Nancy Willing, perhaps better known as the blogger behind The Delaware Way, talks about blogging in the aughts with nostalgia, as if it’s a long-past epoch (which, in blog years, it is).
“Delaware had a marvelous local blogging community back then,” Willing said, pointing out the old community traditions, such as Jason Scott’s “Around the Horn“ roundups on Delaware Liberal.
“Communications flowed freely — and mostly collegially — between both Dem and GOPer blogs,” Willing recalled. “That’s not to say everyone was in kumbaya land all the time.”
“One of the more unique aspects of Delaware bloggers in the 2000s was the growing use of actual names vs the sort of ‘Daily Kosian’ use of pseudonyms. Mike Matthews, myself, Dana Garrett and others consciously decided to shun pseudonyms. I remember the huge upset when someone outed Dave Burris, who is now running GOPer strategy in the Delaware Senate Republican Caucus. The folks at DelawareLiberal (and its 2017 off-shoot Blue Delaware) are still sticking with their fake names and have a strict policy against ‘outing’ any anonymous commenter.”
Delaware Libertarian posted in depth about the “inevitable bloodbath” of identity outing in the Delaware blogosphere in a 2009 post.
By that time, Willing had been blogging under her own name for more than two years (a long time in blogging years at the time), having launched on Valentine’s Day 2007 with a post about the demise of Delaware Liberal (it turned out not to be the end).
"Go to meetings and take notes. Report the experience on social media or wherever you find kindred spirits. You will build a base and it may hold power, eventually."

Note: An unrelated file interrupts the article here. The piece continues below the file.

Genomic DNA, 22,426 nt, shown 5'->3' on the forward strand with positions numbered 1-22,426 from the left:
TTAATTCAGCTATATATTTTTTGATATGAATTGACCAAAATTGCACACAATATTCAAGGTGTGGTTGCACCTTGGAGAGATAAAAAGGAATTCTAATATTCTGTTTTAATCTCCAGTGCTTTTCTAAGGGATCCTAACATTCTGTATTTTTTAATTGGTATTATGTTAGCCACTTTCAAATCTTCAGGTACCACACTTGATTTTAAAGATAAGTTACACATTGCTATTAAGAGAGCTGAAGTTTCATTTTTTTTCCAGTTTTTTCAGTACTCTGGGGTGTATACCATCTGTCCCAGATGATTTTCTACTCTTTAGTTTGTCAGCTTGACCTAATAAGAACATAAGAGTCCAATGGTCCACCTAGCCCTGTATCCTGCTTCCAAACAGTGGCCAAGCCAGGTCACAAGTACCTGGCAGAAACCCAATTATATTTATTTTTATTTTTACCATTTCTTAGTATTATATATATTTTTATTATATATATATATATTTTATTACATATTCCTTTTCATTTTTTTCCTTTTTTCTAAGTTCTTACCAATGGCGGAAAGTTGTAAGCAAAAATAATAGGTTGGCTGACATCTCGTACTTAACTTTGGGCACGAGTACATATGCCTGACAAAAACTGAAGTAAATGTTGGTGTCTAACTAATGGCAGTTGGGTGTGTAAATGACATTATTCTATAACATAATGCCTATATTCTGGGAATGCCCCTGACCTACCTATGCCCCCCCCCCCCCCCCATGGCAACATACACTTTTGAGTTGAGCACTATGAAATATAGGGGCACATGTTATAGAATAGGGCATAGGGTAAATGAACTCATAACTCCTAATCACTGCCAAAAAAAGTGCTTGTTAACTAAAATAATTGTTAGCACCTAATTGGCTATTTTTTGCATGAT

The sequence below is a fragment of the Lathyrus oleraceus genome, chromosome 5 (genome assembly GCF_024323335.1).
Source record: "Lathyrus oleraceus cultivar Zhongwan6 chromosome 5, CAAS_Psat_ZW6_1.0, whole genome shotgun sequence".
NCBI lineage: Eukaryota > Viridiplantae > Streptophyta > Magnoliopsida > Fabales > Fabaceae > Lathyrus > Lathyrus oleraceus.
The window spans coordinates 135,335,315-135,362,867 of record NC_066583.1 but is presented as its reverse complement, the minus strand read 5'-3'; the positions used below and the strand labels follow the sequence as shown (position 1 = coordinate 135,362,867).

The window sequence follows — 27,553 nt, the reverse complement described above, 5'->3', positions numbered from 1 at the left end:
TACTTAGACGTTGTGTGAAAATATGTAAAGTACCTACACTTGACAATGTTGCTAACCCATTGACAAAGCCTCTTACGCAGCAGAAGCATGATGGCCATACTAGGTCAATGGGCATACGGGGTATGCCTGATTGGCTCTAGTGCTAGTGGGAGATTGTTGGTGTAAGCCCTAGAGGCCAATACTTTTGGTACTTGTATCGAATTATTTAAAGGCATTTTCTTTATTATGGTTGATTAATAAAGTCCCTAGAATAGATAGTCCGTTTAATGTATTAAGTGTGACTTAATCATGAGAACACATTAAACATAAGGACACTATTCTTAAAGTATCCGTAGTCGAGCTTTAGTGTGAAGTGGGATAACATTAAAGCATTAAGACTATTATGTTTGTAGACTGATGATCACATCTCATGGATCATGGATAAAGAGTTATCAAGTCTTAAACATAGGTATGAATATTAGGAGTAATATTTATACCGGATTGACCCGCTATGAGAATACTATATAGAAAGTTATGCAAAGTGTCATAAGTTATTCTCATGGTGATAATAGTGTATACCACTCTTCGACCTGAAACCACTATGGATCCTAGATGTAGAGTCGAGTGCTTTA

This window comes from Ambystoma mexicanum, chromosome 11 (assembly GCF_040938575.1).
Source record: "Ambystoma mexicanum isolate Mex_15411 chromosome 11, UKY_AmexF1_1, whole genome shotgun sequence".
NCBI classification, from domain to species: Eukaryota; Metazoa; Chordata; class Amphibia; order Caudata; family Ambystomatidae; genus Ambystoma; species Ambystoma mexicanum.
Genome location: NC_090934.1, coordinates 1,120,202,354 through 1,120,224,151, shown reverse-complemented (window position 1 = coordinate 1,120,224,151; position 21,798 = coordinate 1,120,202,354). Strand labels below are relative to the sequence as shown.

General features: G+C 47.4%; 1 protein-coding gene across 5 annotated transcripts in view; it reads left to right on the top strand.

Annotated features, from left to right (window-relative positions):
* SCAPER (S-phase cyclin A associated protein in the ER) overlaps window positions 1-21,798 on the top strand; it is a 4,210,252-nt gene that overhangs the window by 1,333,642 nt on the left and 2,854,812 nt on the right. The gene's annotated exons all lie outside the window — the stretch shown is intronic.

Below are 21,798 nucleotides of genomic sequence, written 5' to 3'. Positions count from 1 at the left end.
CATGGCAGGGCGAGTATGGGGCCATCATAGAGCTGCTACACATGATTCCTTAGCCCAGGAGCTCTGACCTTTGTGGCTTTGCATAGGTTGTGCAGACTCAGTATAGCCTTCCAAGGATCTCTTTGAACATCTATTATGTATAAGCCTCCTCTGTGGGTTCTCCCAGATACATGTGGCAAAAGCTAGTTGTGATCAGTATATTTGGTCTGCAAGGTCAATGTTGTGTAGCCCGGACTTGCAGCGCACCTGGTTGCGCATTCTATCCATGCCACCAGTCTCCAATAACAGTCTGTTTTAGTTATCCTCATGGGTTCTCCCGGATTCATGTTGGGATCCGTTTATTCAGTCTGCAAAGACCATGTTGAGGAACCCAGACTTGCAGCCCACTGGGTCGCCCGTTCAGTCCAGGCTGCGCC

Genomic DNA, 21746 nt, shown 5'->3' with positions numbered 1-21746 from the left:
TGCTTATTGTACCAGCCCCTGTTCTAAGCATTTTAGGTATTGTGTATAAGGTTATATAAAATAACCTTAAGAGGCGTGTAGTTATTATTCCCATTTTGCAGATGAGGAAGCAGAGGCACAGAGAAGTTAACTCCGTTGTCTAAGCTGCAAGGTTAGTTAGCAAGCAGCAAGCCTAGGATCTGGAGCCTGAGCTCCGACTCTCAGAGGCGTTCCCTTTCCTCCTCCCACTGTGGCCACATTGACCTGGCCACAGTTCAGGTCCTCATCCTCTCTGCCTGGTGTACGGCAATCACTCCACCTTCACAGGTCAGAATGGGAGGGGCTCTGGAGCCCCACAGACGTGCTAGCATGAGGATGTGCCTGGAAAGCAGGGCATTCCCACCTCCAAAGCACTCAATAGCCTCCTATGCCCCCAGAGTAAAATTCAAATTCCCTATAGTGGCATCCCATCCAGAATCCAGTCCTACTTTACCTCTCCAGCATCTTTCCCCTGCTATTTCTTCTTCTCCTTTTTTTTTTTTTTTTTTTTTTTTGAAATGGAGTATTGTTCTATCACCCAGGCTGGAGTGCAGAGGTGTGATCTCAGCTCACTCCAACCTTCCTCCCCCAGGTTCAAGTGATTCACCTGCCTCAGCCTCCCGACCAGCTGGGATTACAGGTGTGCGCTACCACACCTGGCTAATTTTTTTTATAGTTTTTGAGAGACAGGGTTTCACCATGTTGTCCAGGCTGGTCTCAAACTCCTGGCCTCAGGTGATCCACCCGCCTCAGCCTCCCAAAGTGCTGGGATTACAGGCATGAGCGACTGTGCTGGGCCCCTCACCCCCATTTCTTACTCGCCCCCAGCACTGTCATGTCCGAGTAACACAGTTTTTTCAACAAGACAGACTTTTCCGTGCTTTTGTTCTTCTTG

“I was having so much fun as a commenter that I figured I would start a blog of my own,” Willing says. “And I knew the only way to actually influence the powers-that-be was to start my own conversation.”
Her first fight was to save the Glasgow-area heritage farm, La Grange, from development pressure. After failing, she had a realization: Her forays into the system to make change were as broken as the systems themselves.
“Once I’d decided to fully engage in New Castle County land use, political corruption and historic preservation issues around 2003-4, I began getting involved and being elected onto Boards of Directors of local heritage groups. But guess what? They all had their hand out to politicians for operating cash and special favors. There was no will in these organizations to speak truth to power. Not really. Not enough for me.”
So, Willing moved on to the civic sphere.
She quickly became disillusioned.
“The next logical step was creating the Delaware Way blog in order to give my voice some power and leverage. Mike Matthews’ Down With Absolutes blog was my model. I would attend meetings and give first hand accounts of what the pols were saying and doing. It was a big deal. The pols and or their surrogates are probably to this day my most faithful readers as they want to see what the heck Nancy is saying about them now,” she laughs.
At a time when people are feeling more and more powerless, Willing offers some advice for those who want to make a difference, but don’t know how: show up.
“Go to meetings and take notes,” she says. “Report the experience on social media or wherever you find kindred spirits. You will build a base and it may hold power, eventually. Case in point would be Delaware United, a group that got started after the 2016 Democratic Convention where progressives needed a place to vent their frustration and were willing to do the work to make change. They are now a high profile and respected entity in Delaware politics.”
As for her life outside of The Delaware Way?
“[It’s] pretty much all I do,” she says. “I live the life. I also am lucky to have a large family to love and a passion for Newark Natural Foods Community Cooperative where I serve as Secretary of the Board. And in recent years, I have been more active with the Delaware Democratic Party itself as a venue to make change. I am now the Secretary of my local 23rd RD and immediate past president of the Progressive Democrats for Delaware, a party club.”
It’s fair to say Nancy Willing is as passionate as ever about policy in Delaware. Somebody’s got to keep the pot stirred.-30-